1. Is my relationship right with each family member? Yes or No
  1. Do I go to bed at night with unresolved conflict with others in the family? Yes or No


G. Priorities (Matt. 6:33)

  1. Does my schedule reveal that God is first in my life? Yes or No
  1. Does my checkbook reveal that God is first in my life? Yes or No
  1. Next to my relationship with God, is my relationship with my family my highest priority? Yes or No


H. Values (Col. 3:12)

  1. Do I love what God loves and hate what God hates? Yes or No
  1. Do I value highly the things that please God (e.g., giving, witnessing to lost souls, studying His Word, prayer)? Yes or No
  1. Are my affections and goals fixed on eternal values? Yes or No
  1. Are Biblical values reflected in my selection of music and T.V./movies? Yes or No


I. Sacrifice (Phil. 3:7-8)

  1. Am I willing to sacrifice whatever is necessary to see God move in my life and church (time, convenience, comfort, reputation, pleasure, etc.)? Yes or No
  1. Is my life characterized by genuine sacrifice for the cause of Christ? Yes or No
  1. Do I have a servant’s heart at home? Yes or No


J. Spirit-Control (Gal. 5:22-25; Eph. 5:18-21)

  1. Am I allowing Jesus to be Lord of every area of my life? Yes or No
  1. Am I allowing the Holy Spirit to “fill” (control) my life each day? Yes or No
  1. Is there consistent evidence of the “fruit of the Spirit” being produced in my life? Yes or No


K. “First Love” (Phi. 1:21-23)

  1. Am I as much in love with Jesus as I have ever been? Yes or No
  1. Am I thrilled with Jesus; filled with His joy and peace, and making Him the continual object of my love? Yes or No
  1. How would others in my family view my love toward God on a scale of 1-10?


L. Motives (Matt. 10:28; Acts 5:29)

  1. Am I more concerned about what God thinks about my life than about what others think? Yes or No
  1. Would I pray, read my Bible, give and serve as much if nobody but God ever noticed? Yes or No
  1. Am I more concerned about pleasing God than I am about being accepted and appreciated by men? Yes or No


 M. Moral Purity (Eph. 5:3-4)

  1. Do I keep my mind free from books, magazines, or entertainment that could stimulate fantasizing thoughts that are not morally pure? Yes or No
  1. Are my conversation and behavior pure and above reproach? Yes or No
  1. Do mom and dad approve of my friendships? Yes or No


N. Forgiveness (Col. 3:12-13)

  1. Do I seek to resolve conflicts in relationships as soon as possible? Yes or No
  1. Am I quick to forgive those who hurt or wrong me? Yes or No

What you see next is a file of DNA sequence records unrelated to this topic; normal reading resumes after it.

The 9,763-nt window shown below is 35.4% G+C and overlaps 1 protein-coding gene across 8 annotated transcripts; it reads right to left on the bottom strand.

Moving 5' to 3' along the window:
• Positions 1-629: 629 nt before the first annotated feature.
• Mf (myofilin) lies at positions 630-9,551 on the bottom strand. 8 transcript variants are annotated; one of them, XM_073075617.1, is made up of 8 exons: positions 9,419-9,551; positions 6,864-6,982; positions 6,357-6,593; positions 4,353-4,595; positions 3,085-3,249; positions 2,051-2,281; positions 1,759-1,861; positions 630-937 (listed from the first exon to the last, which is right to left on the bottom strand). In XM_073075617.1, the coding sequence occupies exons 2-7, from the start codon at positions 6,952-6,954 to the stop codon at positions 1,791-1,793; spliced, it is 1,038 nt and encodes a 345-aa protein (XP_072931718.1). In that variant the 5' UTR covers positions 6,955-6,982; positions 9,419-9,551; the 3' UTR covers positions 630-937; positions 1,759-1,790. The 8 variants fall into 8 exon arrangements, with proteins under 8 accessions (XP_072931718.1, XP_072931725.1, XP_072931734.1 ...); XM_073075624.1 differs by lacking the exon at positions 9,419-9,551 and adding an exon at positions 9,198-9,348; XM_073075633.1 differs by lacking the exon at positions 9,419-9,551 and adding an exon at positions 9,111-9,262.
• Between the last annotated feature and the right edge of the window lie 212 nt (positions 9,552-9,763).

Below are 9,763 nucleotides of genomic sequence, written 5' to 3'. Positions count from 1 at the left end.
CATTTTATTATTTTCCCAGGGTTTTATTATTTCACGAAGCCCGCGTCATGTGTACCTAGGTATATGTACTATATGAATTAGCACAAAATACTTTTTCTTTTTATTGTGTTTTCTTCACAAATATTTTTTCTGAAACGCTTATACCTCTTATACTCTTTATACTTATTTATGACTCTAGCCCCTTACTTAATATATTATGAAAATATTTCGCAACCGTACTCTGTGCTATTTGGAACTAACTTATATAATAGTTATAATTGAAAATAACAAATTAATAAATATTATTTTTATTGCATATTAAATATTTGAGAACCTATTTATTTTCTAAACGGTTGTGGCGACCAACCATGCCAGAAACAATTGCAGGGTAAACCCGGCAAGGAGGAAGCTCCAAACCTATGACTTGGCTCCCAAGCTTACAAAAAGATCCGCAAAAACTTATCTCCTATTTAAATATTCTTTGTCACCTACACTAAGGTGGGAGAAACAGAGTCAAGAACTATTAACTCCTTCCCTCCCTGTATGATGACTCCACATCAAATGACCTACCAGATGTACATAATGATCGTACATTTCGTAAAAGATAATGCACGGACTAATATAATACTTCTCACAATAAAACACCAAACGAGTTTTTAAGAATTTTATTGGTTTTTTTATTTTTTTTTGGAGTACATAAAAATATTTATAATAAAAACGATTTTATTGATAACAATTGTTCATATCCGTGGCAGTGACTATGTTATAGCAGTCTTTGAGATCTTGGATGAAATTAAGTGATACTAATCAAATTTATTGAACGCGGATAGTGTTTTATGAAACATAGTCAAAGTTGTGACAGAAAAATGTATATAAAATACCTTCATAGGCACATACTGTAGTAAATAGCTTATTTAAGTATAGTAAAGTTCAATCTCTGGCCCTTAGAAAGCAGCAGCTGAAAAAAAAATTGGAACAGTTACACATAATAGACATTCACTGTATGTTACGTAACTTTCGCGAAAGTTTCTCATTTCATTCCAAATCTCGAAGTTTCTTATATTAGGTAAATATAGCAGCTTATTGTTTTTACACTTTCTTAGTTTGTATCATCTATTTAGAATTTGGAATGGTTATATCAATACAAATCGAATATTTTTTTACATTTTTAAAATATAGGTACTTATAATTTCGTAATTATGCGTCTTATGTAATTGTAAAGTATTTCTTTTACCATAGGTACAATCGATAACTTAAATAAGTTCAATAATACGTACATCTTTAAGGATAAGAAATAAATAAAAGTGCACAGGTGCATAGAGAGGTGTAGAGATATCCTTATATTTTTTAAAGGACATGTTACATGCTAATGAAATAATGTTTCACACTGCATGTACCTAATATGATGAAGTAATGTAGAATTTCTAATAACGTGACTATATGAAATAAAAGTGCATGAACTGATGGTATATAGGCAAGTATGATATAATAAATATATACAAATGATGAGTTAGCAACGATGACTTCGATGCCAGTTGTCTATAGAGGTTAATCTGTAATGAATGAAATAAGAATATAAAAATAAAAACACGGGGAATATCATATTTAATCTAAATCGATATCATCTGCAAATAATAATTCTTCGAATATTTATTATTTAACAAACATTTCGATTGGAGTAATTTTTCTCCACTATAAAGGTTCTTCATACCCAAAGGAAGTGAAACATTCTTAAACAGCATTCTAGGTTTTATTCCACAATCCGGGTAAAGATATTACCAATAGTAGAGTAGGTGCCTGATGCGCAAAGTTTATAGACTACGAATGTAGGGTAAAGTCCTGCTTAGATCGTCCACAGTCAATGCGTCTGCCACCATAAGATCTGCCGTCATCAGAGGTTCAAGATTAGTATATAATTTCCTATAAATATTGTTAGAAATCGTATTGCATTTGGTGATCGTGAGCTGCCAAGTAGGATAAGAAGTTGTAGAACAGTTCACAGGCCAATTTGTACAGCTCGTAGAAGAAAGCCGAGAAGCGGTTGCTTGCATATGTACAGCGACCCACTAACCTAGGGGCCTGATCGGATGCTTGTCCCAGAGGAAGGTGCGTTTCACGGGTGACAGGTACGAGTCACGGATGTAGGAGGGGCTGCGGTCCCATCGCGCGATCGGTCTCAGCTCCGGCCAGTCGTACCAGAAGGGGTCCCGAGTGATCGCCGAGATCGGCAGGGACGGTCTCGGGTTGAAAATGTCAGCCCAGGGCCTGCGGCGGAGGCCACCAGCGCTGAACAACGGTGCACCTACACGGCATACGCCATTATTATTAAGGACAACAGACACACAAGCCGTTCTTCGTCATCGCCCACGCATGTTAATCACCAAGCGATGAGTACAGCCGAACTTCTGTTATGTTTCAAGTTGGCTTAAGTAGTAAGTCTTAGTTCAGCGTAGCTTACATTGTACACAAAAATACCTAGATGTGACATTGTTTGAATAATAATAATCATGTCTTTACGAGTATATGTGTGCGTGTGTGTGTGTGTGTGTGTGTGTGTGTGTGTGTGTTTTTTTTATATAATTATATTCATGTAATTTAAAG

O. Sensitivity (Matt. 5:23-24)

  1. Am I sensitive to the conviction and promptings of God’s Spirit? Yes or No
  1. Am I quick to respond in humility and obedience to the conviction and promptings of God’s Spirit? Yes or No
  1. Am I sensitive to my parent’s desires? Yes or No


P. Evangelism (Luke 24:46-48; Rom. 9:3)

  1. Do I have a burden for lost souls? Yes or No
  1. Do I consistently witness for Christ? Yes or No


Q. Prayer (1 Tim. 2:1)

  1. Am I faithful in praying for the needs of others? Yes or No
  1. Do I pray specifically, fervently and faithfully for revival in my life, my church and our nation? Yes or No
  1. How much time do we spend as a family in prayer?



From George W. Noble’s Book of 750 Bible and Gospel Studies (1909)

Family Revival Uncategorized

What Are You Like as a Father?

In his book Making Peace With Your Father, David Stoop lists eight types of fathers that negatively affect their children.

  1. The workaholic father. This father works at the expense of his relationship with his children. His work is his priority over his family. He loves his job more than his children. He will show love to them through giving money but he thinks all they need is money not time.
  1. The silent father. He is home with his family but he acts as if he was alone. He does not dialogue with his children unless he disciplines them. He does not get involved in his family activities. He is “present physically but absent in virtually every other aspect” of his family life.
  1. The emotionless father. He simply does not care about the feelings of his children. He fails to demonstrate his love to them both in words and in deeds. Consequently, his children wonder if he really loves them, since they don’t see and feel his love.